KANSAS CITY — Garrett Westfall has some impressive bucks living just out his back door in rural Liberty.
But when Missouri's firearms deer season took place in November, he traveled more than 100 miles to hunt.
Why? Those deer in his backyard are off-limits. They are part of the deer farm he runs with his wife, Kelly.
"Those are our pets," Garrett said. "It's a hobby of ours, but it's a business, too.
"The goal is to produce the perfect buck. It's like when someone tries to produce blue-ribbon livestock. You want to raise the best."
The Westfalls' fenced operation isn't for hunting. The deer are there for their enjoyment. Kelly takes care of the animals the same as cattle farmers might tend to their livestock.
She feeds the 40 whitetails and one elk that they own, makes sure they are tested for disease, repairs fences and works on their habitat.
"We both were brought up on a farm," Kelly said. "We love having the wildlife around so that we can observe them. It's just a peaceful setting."
Now, though, the Westfalls are concerned that they are in danger of being forced out of business by the Missouri Department of Conservation.
Ever since the agency discovered Chronic Wasting Disease (CWD) in 11 deer in captive operations in northeast Missouri in 2010 and 2011 and 10 deer in the nearby free-ranging herd, deer farms have been under fire.
Although the Department of Conservation has been careful to say that the exact origin of the fatal, contagious disease is not known, many are pointing fingers at the threats posed by captive-deer operations. And that isn't fair, the Westfalls said.
"We have done everything asked of us," Kelly said. "We have done our testing and kept our records up to date, made sure our fencing is in good shape, made sure our deer are well taken care...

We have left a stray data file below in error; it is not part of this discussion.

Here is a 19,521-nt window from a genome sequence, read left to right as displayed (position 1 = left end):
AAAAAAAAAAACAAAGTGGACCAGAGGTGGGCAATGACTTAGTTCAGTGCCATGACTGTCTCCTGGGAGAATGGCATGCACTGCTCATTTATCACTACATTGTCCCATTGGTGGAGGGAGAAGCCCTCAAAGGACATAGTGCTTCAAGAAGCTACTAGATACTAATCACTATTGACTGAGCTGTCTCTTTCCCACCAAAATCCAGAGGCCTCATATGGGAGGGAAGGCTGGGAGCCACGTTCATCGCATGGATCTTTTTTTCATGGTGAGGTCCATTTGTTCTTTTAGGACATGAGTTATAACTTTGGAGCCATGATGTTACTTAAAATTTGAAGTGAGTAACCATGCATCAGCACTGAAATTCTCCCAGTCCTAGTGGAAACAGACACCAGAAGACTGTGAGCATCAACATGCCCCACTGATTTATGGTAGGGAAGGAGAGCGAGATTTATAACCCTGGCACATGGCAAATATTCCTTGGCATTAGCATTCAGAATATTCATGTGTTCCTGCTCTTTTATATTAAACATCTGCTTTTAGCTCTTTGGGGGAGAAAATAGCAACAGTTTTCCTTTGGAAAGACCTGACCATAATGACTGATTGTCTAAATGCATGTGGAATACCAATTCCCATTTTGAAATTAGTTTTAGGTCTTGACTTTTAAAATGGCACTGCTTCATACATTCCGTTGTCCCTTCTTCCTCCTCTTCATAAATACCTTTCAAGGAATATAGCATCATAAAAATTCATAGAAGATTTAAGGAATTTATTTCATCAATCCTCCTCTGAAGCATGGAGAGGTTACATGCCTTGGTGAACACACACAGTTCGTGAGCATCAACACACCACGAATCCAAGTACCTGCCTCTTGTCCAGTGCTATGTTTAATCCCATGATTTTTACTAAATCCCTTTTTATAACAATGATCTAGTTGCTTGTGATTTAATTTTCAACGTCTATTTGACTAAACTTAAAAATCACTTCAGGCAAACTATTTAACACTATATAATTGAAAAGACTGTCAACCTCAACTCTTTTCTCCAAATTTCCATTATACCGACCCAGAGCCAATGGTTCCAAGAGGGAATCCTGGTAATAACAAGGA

"But now they're trying to come up with all these new restrictions that would make it hard for us to stay in business. I absolutely feel that they are trying to put deer farmers out of business."
Jason Sumners, a deer biologist with the Missouri Department of Conservation, said that is not the case.
"We have no intention to put these deer farms out of business," he said. "We realize they have a place, a value, and they are important to some Missouri residents.
"Our goal is to protect Missouri's deer herd, whether it be the free-ranging deer or the captives ones. When we have a disease like CWD show up, we take that threat seriously."
Sumners said the disease, which leads to degeneration of the whitetail's brain and is always fatal, is infectious and is often spread by deer-to-deer contact. It grows slowly, but has the potential to affect large numbers of deer before the problem is noticed. By that time, Sumners said, it is too late.
That's why the department is working so hard to contain the spread of the disease. It has advised deer farms to improve fencing, make testing and certification mandatory, prohibit importation of live deer, and prohibit cervids (deer and elk) at animal auction facilities and exhibitions.
But the Westfalls and others who represent the state's 47 big-game hunting preserves and 253 wildlife breeders think they are being unfairly targeted. In fact, many of them aren't convinced that CWD is the problem it is made out to be.
"Because it grows so slowly, it doesn't affect a deer population overnight," Sumners said. "But it has the potential, over time, to have a big effect on deer numbers. It's something we're very concerned about."